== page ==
Forget the library. Or tutors. Or study buddies.
When it comes to homework, this current generation of students has one go-to source: the Internet.
"It's widely used by every student in high school and junior high as well," says Lawrence High School junior Malory Hughes-Pfeifer.
"It's quicker for us to get information than going to books. It's easy for us to type in what we want and have it pop up."
Hughes-Pfeifer says she often relies on sites such as Wikipedia, Google and Yahoo.
"In my English class I'm doing a project on Sojourner Truth. I've used the Internet as a quicker, easier way to get speeches and things like that," she says.
An estimated 94 percent of students who have online access browse the Internet for help with homework.
"I use encyclopedia.com and Wikipedia for terms because it's easier than looking in the index of a book. Some teachers still require book sources. But most teachers don't care," says Kelsey Pike, an LHS senior.
Pike mentions she was just studying for a humanities test the previous night and made notecards from those sites about impressionists and postimpressionists. The ease with which she found the information was one of the reasons she utilized the Net.
"I haven't been in the school library this year," she adds.
But there are also sites that go beyond traditional reference abilities. Some are purely dedicated to assisting students with homework. For instance, Pupils Ask Teachers Help (www.Pathwhelp.org)provides students access to live teachers after school hours.
"We've made people aware of it in district newsletter-type things. But the logistics of it, I don't know," says Robert Shandy, an LHS counselor.
"I'm old-fashioned when it comes to the teacher/student right there together. If I'm trying to work a math problem and I don't get it, but I get online and they show me how to do it, I now have the answer, but I'm not sure the process of how I got it."
At Free State High School, counselor Joel Frederick says his interaction with students and the Internet mainly involves preparation for the next level of schooling.
"I (use the Internet) in terms of kids looking up stuff for college - SAT and ACT-kind of things," Frederick says. "Of course, act.org has all the information on the ACT. More importantly, it has practice questions for them to use. Then collegboard.com is where you find all the SAT stuff."
Whether it's kindergartners learning facts about dinosaurs or seniors needing to keep their GPAs up to get into Harvard, the Internet seems to be indispensable. Here are some of the most popular and accommodating homework-helping sites:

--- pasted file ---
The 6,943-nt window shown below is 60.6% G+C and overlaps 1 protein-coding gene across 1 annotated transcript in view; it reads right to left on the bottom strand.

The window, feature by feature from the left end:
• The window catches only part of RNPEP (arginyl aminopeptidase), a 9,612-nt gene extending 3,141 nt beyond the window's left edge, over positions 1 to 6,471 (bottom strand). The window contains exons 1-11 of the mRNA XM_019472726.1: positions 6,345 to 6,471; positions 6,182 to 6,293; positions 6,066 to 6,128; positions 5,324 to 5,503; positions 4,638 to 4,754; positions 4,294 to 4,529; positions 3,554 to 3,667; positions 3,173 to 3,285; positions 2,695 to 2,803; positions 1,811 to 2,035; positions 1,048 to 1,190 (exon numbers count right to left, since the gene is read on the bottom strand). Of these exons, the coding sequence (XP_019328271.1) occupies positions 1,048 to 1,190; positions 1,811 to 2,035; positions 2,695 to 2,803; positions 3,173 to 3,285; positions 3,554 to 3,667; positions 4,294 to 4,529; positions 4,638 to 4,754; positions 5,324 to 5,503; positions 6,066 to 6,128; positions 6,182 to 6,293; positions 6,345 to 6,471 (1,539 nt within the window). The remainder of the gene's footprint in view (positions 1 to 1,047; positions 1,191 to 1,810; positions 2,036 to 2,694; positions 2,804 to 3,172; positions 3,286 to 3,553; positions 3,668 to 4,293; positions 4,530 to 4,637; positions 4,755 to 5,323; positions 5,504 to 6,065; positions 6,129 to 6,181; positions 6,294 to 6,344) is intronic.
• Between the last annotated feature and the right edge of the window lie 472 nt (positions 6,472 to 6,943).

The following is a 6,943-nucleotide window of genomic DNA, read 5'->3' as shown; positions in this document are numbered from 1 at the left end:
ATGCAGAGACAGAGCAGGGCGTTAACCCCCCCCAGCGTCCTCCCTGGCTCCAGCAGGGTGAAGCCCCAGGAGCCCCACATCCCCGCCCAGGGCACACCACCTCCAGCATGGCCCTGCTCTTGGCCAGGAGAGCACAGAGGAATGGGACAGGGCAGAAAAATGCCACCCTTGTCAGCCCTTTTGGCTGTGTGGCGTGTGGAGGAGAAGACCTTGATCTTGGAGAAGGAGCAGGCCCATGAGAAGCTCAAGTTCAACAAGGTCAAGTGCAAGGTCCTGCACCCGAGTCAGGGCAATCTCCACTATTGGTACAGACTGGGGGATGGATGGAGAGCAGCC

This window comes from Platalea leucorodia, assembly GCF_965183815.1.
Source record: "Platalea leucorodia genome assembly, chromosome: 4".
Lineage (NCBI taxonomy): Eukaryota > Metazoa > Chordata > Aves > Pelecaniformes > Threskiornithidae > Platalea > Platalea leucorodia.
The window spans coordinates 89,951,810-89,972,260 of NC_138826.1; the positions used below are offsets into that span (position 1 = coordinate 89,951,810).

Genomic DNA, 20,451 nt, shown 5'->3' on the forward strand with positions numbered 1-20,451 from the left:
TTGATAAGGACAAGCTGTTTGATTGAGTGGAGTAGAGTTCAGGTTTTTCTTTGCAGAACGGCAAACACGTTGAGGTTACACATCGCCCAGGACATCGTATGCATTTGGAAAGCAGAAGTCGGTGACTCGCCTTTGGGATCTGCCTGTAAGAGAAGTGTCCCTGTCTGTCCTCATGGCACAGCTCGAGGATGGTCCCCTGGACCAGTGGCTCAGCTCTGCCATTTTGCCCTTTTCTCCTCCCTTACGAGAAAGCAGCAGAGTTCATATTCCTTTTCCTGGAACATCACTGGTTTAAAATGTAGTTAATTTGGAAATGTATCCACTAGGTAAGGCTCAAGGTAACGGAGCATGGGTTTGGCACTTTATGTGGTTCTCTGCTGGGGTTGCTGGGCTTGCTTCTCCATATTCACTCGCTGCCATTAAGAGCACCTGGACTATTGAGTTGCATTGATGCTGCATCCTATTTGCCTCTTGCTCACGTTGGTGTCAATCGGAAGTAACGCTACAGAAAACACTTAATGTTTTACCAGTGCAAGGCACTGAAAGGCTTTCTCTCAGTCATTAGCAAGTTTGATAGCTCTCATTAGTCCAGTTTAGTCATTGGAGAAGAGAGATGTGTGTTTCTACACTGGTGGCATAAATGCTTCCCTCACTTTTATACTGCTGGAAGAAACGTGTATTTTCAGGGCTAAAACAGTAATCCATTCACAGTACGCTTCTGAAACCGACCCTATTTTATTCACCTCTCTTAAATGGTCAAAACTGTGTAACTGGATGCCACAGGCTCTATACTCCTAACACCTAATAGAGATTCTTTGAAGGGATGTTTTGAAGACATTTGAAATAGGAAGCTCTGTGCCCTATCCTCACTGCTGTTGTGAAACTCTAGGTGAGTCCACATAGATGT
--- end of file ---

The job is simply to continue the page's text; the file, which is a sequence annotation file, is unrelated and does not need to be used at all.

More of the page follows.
Thousands of articles on hundreds of topics are available, and all the links have been "homework approved" by a team of educators. Math, language, art and music, science, social studies and health are cataloged in levels K-12.
Pupils Ask Teachers Help
Although it's not exactly "open" 24 hours, this site features live chats with actual teachers on most days from 3 p.m. to 10 p.m. And students won't have to endure any glares of disapproval.
BJ Pinchbeck's Homework Helper
You might have seen him on "Good Morning America" or "Oprah," but BJ Pinchbeck was just 7 years old when he started this site 10 years ago. Pinchbeck - who will personally answer e-mails to his site - provides info like science fair ideas and clip art galleries to help students in this Discovery-affiliated site.
A studious robot guides readers through five focal points: Research, Organize, Write, Prepare, Practice. It also provides some bells and whistles such as a flashcard maker to aid in memorization.
The ancient Greeks had the Oracle at Delphi to answer their questions. Americans have ask.com. Need more info about the Oracle at Delphi? Go to ask.com.
The days of the door-to-door encyclopedia salesmen are long gone, and people can thank sites like Wikipedia. Featuring literally millions of entries, this free reference guide features the benefit/curse that "anyone can edit" the entries. In other words, don't believe everything you read.
Need more info? Ref Desk provides dozens of great links to specific homework helpers. It's a fine example of how there is a site dedicated to just about everything on the Internet.